Yet, despite the unexpected characters in which he now beheld them, the nerve of the polished knave did not weaken, nor his countenance in any way betray him. He at once proceeded to follow Kilgore's instructions.

"Ah! yes, I recognize both you and your interpreter," said he, in reply to Nick's dignified greeting. "I have frequently seen Pandu Singe at the theater, where I am admitted to the stage with Señora Cervera, the famous Spanish dancer. Perhaps Pandu Singe may have seen me there."

Nick gravely bowed, then pretended to interpret the remarks to Chick; who immediately began to bow and smile, at the same time glibly responding in a jargon that would have staggered a Chinese laundryman, yet which sounded as much like Hindoo as anything.

Had his own situation been less serious, and the entire outlook less desperate, Venner would have laughed at the consummate dignity and soberness with which the two detectives co-operated in their exchange of unintelligible talk.

"My employer, the great Pandu Singe," bowed Nick, "says he remembers the friend of the great Cervera."

"Ah! I am glad to hear it," cried Venner, shaking hands with Chick.

"He has seen the splendid diamonds of the great señora, and has heard that they came from your magnificent store," Nick then went on to explain.

"That is quite right," bowed Venner. "Many of them did come from here. Is Pandu Singe looking for some diamonds?"

Nick promptly bowed, and noted a gleam of satisfaction in the depths of Venner's eyes.

"The great Pandu Singe soon returns to his own country," replied Nick. "He wishes to take with him, as a gift to her august excellency, the Empress of all the Indies, six fine jewels of equal weight and value. He calls here to learn if you can provide him with them."

Venner plainly saw the game that was being attempted, and it suited him to the very letter.

"Does the great Pandu Singe wish to purchase diamonds?" he asked, bowing.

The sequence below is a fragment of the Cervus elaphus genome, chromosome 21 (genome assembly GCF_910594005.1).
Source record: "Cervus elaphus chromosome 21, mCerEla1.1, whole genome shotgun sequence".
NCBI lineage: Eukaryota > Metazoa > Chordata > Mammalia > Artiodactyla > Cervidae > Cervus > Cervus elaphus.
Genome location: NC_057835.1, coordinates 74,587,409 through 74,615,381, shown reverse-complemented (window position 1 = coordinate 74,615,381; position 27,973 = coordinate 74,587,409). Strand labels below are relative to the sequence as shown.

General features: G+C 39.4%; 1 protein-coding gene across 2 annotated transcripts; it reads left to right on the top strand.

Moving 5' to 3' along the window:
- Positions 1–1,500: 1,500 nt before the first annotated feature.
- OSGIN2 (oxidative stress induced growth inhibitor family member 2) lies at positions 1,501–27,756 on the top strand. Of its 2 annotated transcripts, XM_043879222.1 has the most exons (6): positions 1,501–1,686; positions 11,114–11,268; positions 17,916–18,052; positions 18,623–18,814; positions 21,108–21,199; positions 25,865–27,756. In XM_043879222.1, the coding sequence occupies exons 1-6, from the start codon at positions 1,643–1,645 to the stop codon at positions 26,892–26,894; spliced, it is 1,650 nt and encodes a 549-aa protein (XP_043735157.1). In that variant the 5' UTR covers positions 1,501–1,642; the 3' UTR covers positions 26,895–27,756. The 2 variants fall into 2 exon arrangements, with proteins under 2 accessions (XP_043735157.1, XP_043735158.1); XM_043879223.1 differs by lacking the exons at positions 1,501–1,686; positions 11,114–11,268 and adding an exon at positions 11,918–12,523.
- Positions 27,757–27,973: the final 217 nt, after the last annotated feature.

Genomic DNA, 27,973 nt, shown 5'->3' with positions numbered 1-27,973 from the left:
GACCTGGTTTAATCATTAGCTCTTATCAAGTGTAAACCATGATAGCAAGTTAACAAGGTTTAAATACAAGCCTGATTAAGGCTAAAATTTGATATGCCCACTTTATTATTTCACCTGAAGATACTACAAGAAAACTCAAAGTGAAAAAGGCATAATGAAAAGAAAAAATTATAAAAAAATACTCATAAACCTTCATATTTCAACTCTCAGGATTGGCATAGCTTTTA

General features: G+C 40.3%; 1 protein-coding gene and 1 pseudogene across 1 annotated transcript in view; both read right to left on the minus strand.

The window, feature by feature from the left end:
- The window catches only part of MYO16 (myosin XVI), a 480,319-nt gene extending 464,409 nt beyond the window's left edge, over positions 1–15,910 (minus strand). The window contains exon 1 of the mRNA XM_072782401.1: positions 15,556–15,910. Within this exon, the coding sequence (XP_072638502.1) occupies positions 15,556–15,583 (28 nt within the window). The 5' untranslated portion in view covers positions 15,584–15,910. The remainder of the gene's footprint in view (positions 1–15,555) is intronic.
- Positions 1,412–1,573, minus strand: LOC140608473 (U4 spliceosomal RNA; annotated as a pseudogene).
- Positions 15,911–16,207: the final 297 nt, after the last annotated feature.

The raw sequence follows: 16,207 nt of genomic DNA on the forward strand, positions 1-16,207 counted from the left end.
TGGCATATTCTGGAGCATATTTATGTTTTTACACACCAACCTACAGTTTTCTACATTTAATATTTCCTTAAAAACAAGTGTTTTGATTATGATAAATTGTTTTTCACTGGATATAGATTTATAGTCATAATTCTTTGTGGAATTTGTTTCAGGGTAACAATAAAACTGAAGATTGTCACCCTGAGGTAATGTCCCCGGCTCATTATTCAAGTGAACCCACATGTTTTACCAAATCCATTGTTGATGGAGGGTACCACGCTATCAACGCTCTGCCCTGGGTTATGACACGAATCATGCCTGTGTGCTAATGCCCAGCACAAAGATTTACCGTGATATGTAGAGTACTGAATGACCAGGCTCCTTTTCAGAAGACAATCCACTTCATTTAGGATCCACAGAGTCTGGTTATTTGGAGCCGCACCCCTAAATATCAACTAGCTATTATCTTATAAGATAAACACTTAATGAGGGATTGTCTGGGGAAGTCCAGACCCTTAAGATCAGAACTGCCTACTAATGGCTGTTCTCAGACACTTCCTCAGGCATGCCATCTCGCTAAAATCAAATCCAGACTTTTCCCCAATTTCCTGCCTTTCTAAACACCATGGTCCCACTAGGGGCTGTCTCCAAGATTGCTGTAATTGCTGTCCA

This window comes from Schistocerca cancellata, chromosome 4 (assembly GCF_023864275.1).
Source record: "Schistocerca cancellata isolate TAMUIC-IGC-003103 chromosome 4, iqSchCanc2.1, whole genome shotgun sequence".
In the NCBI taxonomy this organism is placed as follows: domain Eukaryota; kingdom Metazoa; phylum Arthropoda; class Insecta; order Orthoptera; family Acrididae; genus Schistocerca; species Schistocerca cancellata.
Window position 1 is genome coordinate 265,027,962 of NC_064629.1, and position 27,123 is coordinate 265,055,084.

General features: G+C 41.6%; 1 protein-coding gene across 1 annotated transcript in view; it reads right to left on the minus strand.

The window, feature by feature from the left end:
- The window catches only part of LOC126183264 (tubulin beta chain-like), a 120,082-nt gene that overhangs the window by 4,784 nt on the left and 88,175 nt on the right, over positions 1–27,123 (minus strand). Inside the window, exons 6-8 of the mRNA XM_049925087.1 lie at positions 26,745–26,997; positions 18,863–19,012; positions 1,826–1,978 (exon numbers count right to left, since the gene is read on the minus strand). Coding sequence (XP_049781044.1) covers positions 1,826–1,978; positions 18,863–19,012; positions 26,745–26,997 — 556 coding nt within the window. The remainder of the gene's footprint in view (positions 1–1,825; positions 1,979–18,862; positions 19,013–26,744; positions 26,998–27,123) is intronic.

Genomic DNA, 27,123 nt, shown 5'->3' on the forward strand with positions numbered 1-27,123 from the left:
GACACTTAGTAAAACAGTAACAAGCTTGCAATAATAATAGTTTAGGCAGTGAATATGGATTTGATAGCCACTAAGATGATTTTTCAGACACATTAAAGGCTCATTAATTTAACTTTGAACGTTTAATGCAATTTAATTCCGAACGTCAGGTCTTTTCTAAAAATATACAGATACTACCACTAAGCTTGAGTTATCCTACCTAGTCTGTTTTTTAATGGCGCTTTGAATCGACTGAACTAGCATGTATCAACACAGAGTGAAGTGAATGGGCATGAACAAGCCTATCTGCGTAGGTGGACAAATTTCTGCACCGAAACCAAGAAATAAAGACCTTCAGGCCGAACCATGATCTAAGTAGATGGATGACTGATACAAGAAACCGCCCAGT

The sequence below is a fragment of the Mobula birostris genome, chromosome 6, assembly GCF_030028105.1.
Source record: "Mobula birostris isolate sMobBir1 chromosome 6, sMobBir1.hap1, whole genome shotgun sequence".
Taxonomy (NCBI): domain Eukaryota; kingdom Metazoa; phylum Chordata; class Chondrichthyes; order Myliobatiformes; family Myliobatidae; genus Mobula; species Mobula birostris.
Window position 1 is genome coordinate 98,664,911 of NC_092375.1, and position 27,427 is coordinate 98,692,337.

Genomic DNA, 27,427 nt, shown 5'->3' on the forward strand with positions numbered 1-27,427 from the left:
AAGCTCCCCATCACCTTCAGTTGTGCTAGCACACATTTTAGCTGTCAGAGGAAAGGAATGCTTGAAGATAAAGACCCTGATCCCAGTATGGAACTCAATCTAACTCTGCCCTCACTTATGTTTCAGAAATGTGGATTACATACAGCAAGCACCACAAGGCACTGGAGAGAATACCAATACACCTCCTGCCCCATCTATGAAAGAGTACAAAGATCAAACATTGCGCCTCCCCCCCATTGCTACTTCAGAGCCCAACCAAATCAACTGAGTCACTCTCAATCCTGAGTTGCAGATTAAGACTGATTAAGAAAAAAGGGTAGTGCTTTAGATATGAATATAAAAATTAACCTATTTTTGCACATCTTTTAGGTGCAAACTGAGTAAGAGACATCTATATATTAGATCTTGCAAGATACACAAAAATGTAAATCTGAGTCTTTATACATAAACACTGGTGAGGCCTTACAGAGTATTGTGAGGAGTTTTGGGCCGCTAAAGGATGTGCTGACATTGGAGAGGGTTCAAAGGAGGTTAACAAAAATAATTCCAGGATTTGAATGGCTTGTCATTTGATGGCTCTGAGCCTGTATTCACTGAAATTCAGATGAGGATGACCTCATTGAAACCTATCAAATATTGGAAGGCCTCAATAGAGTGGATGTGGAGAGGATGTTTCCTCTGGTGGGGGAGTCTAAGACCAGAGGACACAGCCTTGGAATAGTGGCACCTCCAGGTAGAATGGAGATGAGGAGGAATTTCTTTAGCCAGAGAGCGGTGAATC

"Diamonds, yes! Are they not for the empress?"

"I should have thought of that, certainly."

"Only diamonds will answer."

"Of large size and the first water?"

"The great Pandu Singe would consider no other."

"Alas, then, this is most unfortunate!" Venner now exclaimed, glancing about the store. "You see that we are making some repairs here, in the walls of our store and vault."

"That is plain," bowed Nick. "But what has that to do with the diamonds?"

"Only this," replied Venner, with feigned regret. "During these repairs I have removed all of my most valuable diamonds to a vault in my private residence."

"For safer keeping?"


"I will explain to Pandu Singe."

"Wait a moment," Venner quickly interposed. "Tell him, also, that I have at my residence the very gems he desires, six magnificent diamonds, precisely alike in weight, purity and cutting. They cannot be equaled in New York City, if in the entire country."

"Are they fit for an empress?"

"They are fit for a goddess."

"Ah! that will please Pandu Singe."

"Tell him, also, that he can purchase them at a marvelously low price," cried Venner. "Now, if Pandu Singe will come to my house, say early this evening, he may see the diamonds and examine them at his leisure. Tell him that, Mr. Interpreter, and say that I will send my carriage for him immediately after dinner. Say, too, that he may then see the diamonds both by daylight and lamplight, and so observe all the variety of their magnificent fire. Really, this will be greatly to the advantage of Pandu Singe."

Nick gravely heard him to a finish, and with never a change of countenance.

Yet, like a flash, one of those marvelous intuitions characteristic of this great detective, Nick Carter had suddenly grasped the whole truth.

That conflict of the previous night, the flight of three of the diamond gang, Pylotte left comparatively uninjured in the road, his subsequent disclosures, his extensive knowledge of the diamond-making art, the hints he had imparted, and now this manifest eagerness of Venner to lure his ostensible customers to his suburban house—all combined to reveal to Nick's keen mind the shrewd game by which Kilgore was hoping to entrap him.

Nick now knew that Venner recognized both Chick and himself, and was serving only the Kilgore gang.

Yet Nick bowed without the slightest self-betrayal, and said, gravely:

"I will explain the situation to Pandu Singe."

For several minutes the two detectives maintained their curious game of talk.

Then Nick, who had speedily planned his own counter-move, again turned to Rufus Venner.

"The great Pandu Singe will do what you suggest," said he. "He wishes to see the diamonds, and will be pleased to come to your house."

Venner had felt sure of this to start with, though he little dreamed that Nick had guessed the truth, and knew that he was recognized.